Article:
Had I not been desperately in need of money in order to pay my half of the following month's rent for the basement apartment in Jamaica that I was again sharing with Barry in the Fall, there's no way I would have been willing to be interviewed for a "dictaphone-typist" job within Manhattan's court system. But given my desperate economic situation, I felt compelled to let myself be interviewed.
When I reported to the personnel department in Manhattan's Criminal Court building at 100 Centre Street, the elderly white guy, who appeared to be in his early 60's, seemed so glad to find a white guy who typed 80 wpm for the dictaphone-typist position that needed to be filled at the courthouse that, with a smile, he offered me the job on the spot. And, given the fact that, whatever chance I still had to eventually get mailed an unemployment benefit check by New York State would vanish if I now refused Manhattan's Criminal Court dictaphone typist job, I also felt economically compelled to agree to report for work in the Criminal Court building the following week.
Having demonstrated outside 100 Centre Street in the 1960's during the beginning of the Panther 21 trial, in which a jury eventually found all defendants innocent of the trumped-up "conspiracy" charges on which the New York City cops and the F.B.I. COINTELPRO agents attempted to frame and convict them, I was already somewhat familiar with the 100 Centre Street building. In addition, when I was arrested inside Hamilton Hall in late May of 1968 during the second New York City police invasion of Columbia University's campus (for the purpose of ending the Spring 1968 Columbia Student Revolt against the Columbia administration's policy of institutionally sponsoring Viet Nam war-related Institute for Defense Analyses [IDA] weapons research, constructing a racially segregated "Jim Crow" gymnasium on public land in Morningside Park and suspending dissident anti-war and anti-racist students for non-violently demonstrating inside Columbia University's buildings), I had actually spent a night inside one of the crowded holding pens at 100 Centre Street; before being brought into one of its courtrooms and released on probation, pending a trial for the "criminal trespassing" charge that was eventually dropped by New York County's "criminal justice system".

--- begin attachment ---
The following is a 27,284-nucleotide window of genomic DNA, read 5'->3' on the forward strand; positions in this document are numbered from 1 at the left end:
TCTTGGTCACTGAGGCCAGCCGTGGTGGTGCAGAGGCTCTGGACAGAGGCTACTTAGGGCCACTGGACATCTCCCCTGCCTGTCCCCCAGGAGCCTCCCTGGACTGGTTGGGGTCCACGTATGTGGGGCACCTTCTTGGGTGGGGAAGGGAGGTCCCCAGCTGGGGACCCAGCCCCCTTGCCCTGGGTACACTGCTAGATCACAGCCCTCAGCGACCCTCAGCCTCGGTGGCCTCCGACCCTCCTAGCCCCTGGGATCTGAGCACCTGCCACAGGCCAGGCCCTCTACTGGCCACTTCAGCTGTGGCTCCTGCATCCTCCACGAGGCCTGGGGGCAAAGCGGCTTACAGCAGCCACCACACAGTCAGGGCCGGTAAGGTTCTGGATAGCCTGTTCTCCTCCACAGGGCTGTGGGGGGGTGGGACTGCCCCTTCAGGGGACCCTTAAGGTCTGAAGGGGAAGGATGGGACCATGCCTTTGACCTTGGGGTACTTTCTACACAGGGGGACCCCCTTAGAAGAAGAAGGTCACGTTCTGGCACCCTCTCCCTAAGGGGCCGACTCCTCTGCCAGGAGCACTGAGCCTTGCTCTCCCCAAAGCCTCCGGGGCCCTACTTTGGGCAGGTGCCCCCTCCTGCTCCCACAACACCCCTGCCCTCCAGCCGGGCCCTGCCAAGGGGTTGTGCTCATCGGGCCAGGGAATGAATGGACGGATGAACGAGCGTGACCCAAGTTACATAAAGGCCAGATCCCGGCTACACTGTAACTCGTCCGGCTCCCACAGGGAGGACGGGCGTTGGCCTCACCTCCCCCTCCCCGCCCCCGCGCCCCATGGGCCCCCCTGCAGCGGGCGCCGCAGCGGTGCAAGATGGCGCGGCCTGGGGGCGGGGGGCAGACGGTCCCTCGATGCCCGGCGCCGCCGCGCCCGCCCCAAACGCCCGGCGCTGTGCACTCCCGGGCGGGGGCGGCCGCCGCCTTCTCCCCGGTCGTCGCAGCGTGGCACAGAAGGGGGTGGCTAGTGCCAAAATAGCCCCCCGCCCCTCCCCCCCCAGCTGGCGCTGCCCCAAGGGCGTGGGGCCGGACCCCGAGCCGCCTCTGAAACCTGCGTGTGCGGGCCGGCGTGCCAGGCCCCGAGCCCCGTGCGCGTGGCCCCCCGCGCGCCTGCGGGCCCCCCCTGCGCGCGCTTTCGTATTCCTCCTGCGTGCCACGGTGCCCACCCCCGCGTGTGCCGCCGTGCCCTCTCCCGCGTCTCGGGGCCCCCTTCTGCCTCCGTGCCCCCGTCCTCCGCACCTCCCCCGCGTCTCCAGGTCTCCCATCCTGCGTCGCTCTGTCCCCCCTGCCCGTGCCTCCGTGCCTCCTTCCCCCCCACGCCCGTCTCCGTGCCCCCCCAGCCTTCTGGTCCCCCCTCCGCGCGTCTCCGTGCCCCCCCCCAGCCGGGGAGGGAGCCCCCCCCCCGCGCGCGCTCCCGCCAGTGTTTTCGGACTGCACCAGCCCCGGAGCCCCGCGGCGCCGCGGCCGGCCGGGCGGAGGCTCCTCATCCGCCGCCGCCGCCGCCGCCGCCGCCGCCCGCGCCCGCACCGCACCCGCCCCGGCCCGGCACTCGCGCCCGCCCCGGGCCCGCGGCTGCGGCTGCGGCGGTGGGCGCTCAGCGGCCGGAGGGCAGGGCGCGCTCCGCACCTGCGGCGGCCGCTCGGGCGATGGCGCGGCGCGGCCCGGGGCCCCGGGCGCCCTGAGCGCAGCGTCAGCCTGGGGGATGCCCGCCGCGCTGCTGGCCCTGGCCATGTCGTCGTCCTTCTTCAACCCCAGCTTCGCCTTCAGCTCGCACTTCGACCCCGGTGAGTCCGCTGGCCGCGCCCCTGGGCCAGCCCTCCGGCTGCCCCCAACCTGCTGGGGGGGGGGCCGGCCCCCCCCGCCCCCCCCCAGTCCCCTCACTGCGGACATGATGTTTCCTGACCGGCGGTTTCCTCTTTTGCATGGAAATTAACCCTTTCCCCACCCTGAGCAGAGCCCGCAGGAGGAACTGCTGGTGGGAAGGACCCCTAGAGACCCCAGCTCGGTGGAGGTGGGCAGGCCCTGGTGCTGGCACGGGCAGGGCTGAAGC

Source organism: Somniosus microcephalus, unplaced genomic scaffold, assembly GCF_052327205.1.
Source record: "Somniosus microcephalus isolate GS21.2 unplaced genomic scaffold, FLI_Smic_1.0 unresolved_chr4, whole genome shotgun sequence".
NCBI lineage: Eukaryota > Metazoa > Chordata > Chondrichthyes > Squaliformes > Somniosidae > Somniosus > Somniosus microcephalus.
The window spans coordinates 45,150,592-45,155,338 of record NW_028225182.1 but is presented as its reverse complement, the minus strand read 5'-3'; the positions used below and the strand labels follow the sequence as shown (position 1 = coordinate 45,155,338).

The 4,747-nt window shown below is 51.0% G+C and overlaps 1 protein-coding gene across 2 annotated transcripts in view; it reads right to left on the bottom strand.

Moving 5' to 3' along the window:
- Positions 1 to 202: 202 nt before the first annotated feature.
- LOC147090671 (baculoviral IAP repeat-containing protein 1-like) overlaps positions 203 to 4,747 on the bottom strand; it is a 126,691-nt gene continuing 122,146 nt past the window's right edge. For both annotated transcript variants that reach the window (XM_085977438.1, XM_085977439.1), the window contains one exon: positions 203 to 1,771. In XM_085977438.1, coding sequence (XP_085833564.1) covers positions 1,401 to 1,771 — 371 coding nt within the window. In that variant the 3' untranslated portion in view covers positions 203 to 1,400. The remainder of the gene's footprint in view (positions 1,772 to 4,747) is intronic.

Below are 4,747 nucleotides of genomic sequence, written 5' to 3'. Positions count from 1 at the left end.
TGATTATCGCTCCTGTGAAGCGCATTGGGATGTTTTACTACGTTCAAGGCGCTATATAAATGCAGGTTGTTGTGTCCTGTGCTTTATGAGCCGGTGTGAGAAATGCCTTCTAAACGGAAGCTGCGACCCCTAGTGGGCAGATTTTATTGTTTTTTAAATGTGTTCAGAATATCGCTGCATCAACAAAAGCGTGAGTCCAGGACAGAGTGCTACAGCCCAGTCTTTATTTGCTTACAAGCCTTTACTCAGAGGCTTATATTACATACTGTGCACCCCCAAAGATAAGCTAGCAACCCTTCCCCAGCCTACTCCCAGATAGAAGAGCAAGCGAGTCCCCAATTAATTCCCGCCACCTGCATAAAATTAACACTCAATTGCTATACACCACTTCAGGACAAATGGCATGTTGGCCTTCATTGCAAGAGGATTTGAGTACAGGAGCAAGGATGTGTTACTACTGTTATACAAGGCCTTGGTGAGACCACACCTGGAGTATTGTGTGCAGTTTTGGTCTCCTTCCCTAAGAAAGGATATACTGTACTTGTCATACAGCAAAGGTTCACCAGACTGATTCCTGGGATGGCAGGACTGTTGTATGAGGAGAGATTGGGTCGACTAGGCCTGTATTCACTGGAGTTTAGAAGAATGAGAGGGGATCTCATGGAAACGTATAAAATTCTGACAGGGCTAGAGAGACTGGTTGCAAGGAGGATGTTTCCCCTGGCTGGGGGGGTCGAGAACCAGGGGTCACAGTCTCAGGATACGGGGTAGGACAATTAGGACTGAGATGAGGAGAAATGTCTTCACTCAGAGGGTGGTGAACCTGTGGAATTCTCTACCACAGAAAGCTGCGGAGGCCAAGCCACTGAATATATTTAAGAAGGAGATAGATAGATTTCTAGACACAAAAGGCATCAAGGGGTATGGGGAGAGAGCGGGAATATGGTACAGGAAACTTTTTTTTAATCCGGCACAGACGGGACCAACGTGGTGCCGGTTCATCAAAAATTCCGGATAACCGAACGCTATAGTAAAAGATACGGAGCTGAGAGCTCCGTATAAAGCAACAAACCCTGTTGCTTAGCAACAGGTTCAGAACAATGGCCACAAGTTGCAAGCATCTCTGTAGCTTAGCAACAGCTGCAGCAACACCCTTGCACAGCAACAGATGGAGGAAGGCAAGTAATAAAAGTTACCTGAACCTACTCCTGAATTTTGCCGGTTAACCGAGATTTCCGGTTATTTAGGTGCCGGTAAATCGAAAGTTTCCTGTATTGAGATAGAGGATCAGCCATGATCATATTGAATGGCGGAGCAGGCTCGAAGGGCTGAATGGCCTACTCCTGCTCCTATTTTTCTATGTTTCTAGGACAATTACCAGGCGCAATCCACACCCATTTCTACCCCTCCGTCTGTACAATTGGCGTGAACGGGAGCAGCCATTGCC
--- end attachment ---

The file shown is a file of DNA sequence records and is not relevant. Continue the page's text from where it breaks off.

But to actually work inside 100 Centre Street as a "dictaphone-typist" for the court system for even a brief time in the 1970's provided me with a slightly different angle to view the scene there.